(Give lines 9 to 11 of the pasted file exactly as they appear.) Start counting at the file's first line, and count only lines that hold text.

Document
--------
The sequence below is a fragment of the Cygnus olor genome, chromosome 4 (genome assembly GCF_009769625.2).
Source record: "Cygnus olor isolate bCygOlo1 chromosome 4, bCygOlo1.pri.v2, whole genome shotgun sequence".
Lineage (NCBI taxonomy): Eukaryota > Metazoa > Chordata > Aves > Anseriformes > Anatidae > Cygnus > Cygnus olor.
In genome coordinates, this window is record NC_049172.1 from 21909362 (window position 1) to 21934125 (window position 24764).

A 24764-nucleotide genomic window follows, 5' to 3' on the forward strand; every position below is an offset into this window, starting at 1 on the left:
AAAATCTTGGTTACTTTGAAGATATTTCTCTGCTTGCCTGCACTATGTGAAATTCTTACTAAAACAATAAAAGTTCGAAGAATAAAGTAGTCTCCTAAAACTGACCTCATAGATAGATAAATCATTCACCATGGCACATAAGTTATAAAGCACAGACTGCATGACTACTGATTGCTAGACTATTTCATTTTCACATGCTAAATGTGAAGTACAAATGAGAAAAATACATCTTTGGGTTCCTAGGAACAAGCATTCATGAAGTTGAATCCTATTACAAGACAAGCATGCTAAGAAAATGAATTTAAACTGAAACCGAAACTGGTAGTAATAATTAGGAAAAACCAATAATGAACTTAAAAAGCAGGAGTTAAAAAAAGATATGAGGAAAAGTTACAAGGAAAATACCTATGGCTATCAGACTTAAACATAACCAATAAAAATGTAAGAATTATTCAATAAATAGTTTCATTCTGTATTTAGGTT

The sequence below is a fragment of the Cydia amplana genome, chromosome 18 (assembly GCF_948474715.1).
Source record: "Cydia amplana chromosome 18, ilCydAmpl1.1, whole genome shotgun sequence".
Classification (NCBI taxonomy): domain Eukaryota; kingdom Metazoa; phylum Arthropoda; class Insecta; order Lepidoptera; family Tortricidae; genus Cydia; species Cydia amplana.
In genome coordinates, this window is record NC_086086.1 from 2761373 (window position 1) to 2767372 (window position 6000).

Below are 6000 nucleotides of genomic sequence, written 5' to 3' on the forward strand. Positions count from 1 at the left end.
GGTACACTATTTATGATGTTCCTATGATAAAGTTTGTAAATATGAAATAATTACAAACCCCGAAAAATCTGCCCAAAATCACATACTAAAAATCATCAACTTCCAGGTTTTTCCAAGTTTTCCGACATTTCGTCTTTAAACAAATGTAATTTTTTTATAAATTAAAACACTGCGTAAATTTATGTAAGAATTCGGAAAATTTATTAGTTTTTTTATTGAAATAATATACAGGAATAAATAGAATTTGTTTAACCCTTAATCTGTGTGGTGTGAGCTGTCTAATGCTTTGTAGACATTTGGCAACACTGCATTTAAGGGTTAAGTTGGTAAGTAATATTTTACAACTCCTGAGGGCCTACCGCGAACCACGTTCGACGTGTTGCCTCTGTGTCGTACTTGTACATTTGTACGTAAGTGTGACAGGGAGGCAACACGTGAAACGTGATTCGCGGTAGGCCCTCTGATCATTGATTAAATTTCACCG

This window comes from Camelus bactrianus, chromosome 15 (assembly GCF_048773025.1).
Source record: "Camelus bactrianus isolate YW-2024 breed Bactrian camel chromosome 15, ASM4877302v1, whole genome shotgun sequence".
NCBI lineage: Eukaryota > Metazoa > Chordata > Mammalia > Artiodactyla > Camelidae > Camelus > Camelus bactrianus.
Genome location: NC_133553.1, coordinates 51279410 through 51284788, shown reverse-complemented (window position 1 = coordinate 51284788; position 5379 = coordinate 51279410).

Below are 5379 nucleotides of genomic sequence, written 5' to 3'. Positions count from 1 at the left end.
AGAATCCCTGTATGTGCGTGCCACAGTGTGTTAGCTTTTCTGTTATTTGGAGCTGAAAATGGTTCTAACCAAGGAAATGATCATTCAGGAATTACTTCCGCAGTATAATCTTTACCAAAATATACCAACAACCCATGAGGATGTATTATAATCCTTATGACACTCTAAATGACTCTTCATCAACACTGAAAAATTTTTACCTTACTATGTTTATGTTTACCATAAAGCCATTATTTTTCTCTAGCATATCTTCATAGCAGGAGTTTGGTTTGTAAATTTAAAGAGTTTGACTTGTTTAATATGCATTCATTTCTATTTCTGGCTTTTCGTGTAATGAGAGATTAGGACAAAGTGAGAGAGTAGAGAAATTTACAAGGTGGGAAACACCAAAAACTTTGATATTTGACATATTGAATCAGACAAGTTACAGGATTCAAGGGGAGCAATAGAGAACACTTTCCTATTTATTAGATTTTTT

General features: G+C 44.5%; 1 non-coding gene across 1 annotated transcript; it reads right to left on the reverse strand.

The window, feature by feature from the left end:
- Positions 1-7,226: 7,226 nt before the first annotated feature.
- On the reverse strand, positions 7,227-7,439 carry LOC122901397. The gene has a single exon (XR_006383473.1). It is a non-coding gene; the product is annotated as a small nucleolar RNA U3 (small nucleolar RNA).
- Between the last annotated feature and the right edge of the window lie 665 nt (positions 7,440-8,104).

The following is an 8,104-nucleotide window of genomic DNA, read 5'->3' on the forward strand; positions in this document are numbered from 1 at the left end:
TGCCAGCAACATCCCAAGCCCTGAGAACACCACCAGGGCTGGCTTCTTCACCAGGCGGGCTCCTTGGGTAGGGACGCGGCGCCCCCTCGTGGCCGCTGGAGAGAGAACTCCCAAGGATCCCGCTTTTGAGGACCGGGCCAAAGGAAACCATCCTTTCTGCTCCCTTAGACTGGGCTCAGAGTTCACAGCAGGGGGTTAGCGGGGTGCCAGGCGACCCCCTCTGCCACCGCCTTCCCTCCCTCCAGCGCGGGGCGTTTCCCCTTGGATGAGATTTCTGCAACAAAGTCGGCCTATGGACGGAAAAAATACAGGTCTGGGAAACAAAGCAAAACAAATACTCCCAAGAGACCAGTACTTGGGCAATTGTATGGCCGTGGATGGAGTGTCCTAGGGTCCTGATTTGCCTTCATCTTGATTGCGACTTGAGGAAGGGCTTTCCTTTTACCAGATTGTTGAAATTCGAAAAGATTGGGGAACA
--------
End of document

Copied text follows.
Classification (NCBI taxonomy): domain Eukaryota; kingdom Metazoa; phylum Arthropoda; class Insecta; order Lepidoptera; family Tortricidae; genus Cydia; species Cydia amplana.
In genome coordinates, this window is record NC_086086.1 from 2761373 (window position 1) to 2767372 (window position 6000).

Below are 6000 nucleotides of genomic sequence, written 5' to 3' on the forward strand. Positions count from 1 at the left end.